Amazon SNS revenue for the 50 CPG categories measured grew by 214%, the benefit of the compounding nature of subscription sales. The 3 largest SNS categories were baby diapers, pet food, and coffee. The fastest growing were hair care, baby wipes, and deodorant.
The fastest growing category across total e-commerce measured was Laundry Detergent with 85% Y-O-Y growth. Laundry Detergent is dominated online by Tide, who had 48% percent market share.
|Top-Selling Detergent Brands by Percentage of Market Share|
Share of Market
|Arm & Hammer|
|Source: 1010data, February 2016|
The category that came in second place for growth was Toothpaste with 75% Y-O-Y growth, with Crest leading the way in terms of market share. Colgate Palmolive owns both the Colgate brand and Tom’s of Maine. When both brands are combines, as a manufacturer, Colgate Palmolive is the leading seller online toothpaste seller with 26% market share, says the report.
|Top-Selling Tooth Paste Brands by Percentage of Market Share|
Share of Market
|Tom’s of Maine|
|Arm & Hammer|
|Source: 1010data, February 2016|
|Top Ten CPG US Ecommerce Categories Y-O-Y Growth|
% Ecommerce Growth
|Health Snack Bars|
|Source: 1010data, February 2016|
The largest category in CPG, according to 1010data estimates, is pet food, which did $760M in e-commerce sales in the U.S. in 2015, up 55% from $490M the prior year. The next largest categories were Facial Moisturizers and Fragrances with $450M and $330M in revenue respectively and 25% and 11% growth respectively.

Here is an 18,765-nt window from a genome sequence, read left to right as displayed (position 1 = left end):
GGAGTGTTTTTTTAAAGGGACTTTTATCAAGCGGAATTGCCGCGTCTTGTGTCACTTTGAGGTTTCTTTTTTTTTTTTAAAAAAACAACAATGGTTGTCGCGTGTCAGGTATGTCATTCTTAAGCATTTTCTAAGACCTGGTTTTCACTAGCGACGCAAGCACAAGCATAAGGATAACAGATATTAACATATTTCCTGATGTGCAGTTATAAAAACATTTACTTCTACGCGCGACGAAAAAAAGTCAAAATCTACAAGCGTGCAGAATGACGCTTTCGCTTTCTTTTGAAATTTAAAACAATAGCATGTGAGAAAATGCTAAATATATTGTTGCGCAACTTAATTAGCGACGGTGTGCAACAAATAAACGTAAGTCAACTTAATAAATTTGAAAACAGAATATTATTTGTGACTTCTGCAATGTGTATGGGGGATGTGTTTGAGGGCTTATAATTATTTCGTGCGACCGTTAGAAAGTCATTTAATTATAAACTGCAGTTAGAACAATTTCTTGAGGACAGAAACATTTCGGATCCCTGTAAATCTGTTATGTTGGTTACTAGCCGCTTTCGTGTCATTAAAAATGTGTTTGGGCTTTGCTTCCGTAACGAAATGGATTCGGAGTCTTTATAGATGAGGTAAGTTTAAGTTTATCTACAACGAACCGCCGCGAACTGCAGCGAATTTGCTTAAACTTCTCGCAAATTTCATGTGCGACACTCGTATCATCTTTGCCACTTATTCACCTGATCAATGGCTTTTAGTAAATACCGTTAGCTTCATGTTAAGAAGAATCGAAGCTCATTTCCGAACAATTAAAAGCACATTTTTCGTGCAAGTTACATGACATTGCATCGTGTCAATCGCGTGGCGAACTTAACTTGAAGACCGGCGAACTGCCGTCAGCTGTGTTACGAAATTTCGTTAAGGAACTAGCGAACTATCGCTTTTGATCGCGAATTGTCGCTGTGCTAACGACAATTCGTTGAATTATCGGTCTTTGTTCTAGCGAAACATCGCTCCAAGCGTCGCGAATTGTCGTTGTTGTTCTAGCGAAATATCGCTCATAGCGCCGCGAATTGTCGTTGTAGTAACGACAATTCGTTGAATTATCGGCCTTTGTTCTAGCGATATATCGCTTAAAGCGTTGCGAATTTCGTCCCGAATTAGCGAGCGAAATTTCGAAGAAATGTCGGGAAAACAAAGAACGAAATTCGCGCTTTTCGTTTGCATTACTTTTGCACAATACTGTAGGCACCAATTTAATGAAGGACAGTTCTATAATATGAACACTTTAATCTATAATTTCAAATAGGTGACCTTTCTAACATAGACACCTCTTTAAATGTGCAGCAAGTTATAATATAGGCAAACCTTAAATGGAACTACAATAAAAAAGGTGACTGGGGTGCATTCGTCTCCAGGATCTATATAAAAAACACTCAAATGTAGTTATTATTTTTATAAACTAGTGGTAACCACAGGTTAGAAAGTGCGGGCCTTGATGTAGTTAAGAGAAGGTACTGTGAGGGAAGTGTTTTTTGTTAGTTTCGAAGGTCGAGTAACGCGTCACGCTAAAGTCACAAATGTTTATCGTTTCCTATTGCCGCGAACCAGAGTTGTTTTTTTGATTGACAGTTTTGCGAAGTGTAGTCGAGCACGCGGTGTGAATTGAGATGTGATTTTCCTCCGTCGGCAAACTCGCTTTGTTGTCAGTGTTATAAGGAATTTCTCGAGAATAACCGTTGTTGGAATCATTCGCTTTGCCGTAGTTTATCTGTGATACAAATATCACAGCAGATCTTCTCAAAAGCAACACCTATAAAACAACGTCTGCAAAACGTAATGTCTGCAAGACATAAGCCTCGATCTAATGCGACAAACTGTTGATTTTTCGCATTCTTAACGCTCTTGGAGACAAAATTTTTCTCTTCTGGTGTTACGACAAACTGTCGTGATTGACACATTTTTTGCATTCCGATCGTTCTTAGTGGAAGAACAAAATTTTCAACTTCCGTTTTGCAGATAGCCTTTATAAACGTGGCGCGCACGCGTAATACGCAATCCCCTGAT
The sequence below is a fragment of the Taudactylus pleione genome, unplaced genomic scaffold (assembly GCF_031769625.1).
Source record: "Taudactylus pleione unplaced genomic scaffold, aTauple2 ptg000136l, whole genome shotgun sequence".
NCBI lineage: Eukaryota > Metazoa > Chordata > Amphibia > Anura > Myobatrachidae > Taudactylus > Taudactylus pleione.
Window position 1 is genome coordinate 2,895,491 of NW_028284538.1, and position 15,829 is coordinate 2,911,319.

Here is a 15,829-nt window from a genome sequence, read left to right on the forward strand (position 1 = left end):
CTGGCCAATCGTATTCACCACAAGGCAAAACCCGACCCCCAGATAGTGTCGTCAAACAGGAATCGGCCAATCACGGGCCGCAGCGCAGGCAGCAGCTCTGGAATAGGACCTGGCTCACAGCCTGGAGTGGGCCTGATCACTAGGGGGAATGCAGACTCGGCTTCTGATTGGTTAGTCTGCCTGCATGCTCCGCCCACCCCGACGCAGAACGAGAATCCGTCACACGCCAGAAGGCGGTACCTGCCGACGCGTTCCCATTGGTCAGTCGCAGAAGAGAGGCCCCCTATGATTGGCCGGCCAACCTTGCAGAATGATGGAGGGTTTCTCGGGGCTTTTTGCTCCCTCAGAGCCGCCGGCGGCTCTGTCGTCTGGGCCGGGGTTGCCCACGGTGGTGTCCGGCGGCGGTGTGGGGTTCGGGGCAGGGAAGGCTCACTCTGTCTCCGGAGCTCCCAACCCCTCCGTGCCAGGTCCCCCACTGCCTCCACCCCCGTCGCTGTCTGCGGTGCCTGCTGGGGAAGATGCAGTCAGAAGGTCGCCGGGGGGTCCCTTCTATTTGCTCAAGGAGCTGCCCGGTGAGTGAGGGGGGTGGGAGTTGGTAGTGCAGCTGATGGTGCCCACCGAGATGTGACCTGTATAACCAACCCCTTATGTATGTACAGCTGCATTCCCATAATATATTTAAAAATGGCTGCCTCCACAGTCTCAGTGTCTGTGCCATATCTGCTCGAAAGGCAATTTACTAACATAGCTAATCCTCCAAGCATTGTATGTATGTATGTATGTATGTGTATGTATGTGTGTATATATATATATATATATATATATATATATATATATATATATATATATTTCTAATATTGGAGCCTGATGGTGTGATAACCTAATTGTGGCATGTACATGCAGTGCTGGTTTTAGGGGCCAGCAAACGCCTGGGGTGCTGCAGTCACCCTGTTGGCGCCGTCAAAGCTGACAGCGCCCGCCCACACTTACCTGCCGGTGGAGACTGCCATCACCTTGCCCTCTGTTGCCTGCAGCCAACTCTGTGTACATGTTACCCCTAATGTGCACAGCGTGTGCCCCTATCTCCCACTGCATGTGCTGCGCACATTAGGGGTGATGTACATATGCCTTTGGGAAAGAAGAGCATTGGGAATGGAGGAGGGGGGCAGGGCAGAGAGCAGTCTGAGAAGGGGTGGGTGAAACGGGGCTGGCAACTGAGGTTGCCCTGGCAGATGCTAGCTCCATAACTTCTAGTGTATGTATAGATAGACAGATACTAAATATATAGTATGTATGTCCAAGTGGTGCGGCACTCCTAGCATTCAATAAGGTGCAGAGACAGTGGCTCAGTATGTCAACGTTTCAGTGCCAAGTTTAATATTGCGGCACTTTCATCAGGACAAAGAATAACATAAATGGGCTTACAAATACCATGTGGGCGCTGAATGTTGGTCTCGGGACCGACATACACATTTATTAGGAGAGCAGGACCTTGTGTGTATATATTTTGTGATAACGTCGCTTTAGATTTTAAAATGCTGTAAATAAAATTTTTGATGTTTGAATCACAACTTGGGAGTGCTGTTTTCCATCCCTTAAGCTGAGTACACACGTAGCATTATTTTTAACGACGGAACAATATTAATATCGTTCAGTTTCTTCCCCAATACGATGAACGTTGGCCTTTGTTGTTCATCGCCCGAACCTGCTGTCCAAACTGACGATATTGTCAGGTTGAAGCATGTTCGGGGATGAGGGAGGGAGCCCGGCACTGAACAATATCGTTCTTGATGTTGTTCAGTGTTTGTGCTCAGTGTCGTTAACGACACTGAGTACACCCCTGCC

The fastest growing brand that did more than $5M in annual sales in 2015 was Amazon’s own CPG brand (Amazon Elements) that sells parenting staples such as Amazon Elements Baby Wipes. Amazon Elements grew by over 4000% in CPG sales. Bai energy drinks grew by 625% and took the second place in growth for $5M+ brands.
E-commerce is still less than 10% of total sales and often less than 5% for major CPG manufacturers such as P&G, J&J, Unilever, Mondelez, Coca-Cola, and Pepsi. However, the majority of their sales growth in the U.S. is coming from e-commerce in many categories, says the report.
The panel data for this report comprises analysis of the top 100 online retailers in the US, covering approximately 95% of total retail purchases as defined by 1010data.
January 12, 2016
Retailers seek to engage consumers through easier delivery of e-coupons.
August 14, 2015, 12:48 pm By John Karolefski,
Digital coupons are currently a footnote in overall coupon distribution and redemption. Traditional free-standing inserts (FSIs) that shoppers receive in newspapers are overwhelmingly dominant.
But if newspaper readership is declining and so-called “Mobile Millennials” will be the key grocery shopper of the future, it’s clear that digital offers will grow.
Digital coupons are available on a grocer’s website or smartphone app. They can be loaded onto a store’s loyalty card. They’re also available on websites for coupon networks and coupon aggregators, which both draw a huge amount of traffic from deal seekers.
“Given the recent outstanding track record for digital promotions, there is no question that these offers are gaining momentum with both shoppers and marketers, and that there is tremendous future growth potential for them,” affirms John Ross, CMO of Winston-Salem, N.C.-based Inmar and president of Inmar Analytics, whose research has seen 100 percent year-over-year growth for five consecutive years in share of overall redemption for paperless digital offers.
Considering the Source
But which source for selecting and redeeming digital coupons will grocery shoppers rely on the most?
“Digital coupons have a value to consumers because they are convenient,” says David Ciancio, senior customer strategist at Cincinnati-based Dunnhumby North America. “The best-in-class capabilities allow consumers to select and load hundreds of digital coupons directly to their loyalty card or to a mobile app, and redemption is automatic and painless for the shopper.”